The city of Springfield has announced they are actively taking steps to combat the impact an invasive beetle species will have on trees within the city.
The emerald ash borer, which was found in Greene County last year, is a beetle native to Asia whose larvae feed on the bark of ash trees. These larvae will kill an ash tree within a few years of infection. While preventative steps can be taken with insecticide there is no way to stop an infestation once it takes place.
“Preventive treatment is the only way we can retain ash trees in our community,” City Urban Forester Casey Kellner said in a statement. “Our strategy is to retain what we can, remove what we can’t, and restore what we’ve lost.”
The city has budgeted $75,000 for management of the ash borer in 2019 and city contractor Custom Tree Care, Inc. has ready begun removing 165 ash trees located on city right of way. The stumps will be ground and grass planted in the area. Insecticide treatment will be used on the remaining 215 ash trees.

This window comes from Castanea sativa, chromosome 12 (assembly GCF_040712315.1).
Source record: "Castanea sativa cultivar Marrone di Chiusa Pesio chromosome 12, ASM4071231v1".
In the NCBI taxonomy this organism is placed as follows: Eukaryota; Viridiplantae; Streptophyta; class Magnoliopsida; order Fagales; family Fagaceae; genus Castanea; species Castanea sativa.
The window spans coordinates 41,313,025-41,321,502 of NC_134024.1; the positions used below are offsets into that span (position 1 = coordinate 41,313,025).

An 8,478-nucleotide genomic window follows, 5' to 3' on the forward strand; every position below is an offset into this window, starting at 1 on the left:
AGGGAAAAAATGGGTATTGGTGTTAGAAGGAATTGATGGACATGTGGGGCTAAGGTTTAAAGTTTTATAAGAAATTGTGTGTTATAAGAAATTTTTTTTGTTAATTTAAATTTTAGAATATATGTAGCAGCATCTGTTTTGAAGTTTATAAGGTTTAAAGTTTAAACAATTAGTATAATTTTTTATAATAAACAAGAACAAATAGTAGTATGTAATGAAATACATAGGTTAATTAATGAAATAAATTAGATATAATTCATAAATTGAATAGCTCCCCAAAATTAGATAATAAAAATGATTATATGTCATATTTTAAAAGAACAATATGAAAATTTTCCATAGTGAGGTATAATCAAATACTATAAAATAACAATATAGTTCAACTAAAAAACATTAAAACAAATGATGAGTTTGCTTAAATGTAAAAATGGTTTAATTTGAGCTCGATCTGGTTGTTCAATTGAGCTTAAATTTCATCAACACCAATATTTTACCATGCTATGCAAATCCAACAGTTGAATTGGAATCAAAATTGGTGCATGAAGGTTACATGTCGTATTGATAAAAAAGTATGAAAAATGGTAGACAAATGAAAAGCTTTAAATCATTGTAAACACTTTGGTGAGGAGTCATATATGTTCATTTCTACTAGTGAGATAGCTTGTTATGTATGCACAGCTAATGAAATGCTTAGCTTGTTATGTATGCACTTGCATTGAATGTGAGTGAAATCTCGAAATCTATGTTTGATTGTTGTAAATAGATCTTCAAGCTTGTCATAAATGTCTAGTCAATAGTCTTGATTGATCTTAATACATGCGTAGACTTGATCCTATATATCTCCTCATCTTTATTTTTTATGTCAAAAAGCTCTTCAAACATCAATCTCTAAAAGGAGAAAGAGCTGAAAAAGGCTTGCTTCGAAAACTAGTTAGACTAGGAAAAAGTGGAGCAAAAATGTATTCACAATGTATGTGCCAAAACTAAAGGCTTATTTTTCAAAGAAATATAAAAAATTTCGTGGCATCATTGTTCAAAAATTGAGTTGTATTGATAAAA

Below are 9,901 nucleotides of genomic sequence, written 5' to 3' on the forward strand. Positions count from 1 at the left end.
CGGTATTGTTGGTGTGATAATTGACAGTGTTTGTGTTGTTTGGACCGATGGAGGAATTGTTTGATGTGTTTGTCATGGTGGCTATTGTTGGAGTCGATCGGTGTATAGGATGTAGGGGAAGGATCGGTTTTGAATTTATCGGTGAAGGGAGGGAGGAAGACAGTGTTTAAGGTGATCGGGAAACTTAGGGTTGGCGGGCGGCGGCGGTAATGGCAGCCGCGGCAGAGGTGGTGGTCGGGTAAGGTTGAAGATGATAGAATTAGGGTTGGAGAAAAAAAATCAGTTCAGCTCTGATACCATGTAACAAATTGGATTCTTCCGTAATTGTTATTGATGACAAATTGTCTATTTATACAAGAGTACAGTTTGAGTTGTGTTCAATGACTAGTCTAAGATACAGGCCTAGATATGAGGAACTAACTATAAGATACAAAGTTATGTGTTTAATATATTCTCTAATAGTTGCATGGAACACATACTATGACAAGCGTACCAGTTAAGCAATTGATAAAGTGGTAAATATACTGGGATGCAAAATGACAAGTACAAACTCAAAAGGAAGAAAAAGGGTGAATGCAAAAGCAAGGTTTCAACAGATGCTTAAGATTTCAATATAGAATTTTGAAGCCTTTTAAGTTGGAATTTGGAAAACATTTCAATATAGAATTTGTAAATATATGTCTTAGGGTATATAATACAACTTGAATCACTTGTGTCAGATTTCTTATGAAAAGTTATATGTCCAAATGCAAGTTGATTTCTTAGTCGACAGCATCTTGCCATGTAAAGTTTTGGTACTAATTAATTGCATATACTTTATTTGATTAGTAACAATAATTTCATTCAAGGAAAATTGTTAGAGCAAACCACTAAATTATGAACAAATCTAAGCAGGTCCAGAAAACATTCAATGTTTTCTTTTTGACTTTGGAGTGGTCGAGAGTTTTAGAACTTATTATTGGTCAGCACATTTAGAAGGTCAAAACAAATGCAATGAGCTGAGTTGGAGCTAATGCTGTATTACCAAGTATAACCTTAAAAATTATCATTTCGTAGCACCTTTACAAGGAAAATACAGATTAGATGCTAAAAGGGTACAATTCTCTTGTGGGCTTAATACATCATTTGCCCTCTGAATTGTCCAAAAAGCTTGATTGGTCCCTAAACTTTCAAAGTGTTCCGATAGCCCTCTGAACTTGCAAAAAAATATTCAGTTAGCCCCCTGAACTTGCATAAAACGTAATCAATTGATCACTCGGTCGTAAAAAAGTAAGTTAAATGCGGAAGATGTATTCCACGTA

The city is planting one tree of a different species for every ash tree that will be removed through this process. Kellner asks residents who remove ash trees from their private property to replace trees one-for-one as well.
Kellner also encouraged landowners who wish to treat their trees to do so before summer.
“To reduce the spread of the emerald ash borer, it’s recommended that ash trees be treated no later than the end of June,” Kellner explained in the news release. “If you choose to remove and dispose of a tree, it’s best to avoid doing it during the summer months, during the beetle’s flight season.”
The beetle is responsible for the death of tens of millions ash trees in North America.